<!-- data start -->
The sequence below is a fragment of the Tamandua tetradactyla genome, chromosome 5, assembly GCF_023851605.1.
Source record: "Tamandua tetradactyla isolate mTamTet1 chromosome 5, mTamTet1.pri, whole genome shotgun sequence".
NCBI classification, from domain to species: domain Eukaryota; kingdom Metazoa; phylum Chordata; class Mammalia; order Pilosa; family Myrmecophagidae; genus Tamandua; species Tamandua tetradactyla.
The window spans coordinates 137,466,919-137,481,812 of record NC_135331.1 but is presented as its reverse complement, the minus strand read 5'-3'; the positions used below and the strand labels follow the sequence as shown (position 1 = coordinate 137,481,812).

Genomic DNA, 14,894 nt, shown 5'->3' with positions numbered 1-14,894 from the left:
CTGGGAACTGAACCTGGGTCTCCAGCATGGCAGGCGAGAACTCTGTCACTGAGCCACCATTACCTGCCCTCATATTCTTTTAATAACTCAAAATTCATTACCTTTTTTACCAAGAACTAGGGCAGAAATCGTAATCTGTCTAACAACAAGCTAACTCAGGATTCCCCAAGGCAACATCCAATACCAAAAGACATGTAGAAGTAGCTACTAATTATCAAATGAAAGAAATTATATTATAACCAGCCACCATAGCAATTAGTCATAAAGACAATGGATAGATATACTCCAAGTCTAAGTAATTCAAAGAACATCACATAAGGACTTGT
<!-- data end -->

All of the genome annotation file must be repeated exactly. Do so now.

The sequence below is a fragment of the Tamandua tetradactyla genome, chromosome 5, assembly GCF_023851605.1.
Source record: "Tamandua tetradactyla isolate mTamTet1 chromosome 5, mTamTet1.pri, whole genome shotgun sequence".
NCBI classification, from domain to species: domain Eukaryota; kingdom Metazoa; phylum Chordata; class Mammalia; order Pilosa; family Myrmecophagidae; genus Tamandua; species Tamandua tetradactyla.
The window spans coordinates 137,466,919-137,481,812 of record NC_135331.1 but is presented as its reverse complement, the minus strand read 5'-3'; the positions used below and the strand labels follow the sequence as shown (position 1 = coordinate 137,481,812).

Genomic DNA, 14,894 nt, shown 5'->3' with positions numbered 1-14,894 from the left:
CTGGGAACTGAACCTGGGTCTCCAGCATGGCAGGCGAGAACTCTGTCACTGAGCCACCATTACCTGCCCTCATATTCTTTTAATAACTCAAAATTCATTACCTTTTTTACCAAGAACTAGGGCAGAAATCGTAATCTGTCTAACAACAAGCTAACTCAGGATTCCCCAAGGCAACATCCAATACCAAAAGACATGTAGAAGTAGCTACTAATTATCAAATGAAAGAAATTATATTATAACCAGCCACCATAGCAATTAGTCATAAAGACAATGGATAGATATACTCCAAGTCTAAGTAATTCAAAGAACATCACATAAGGACTTGT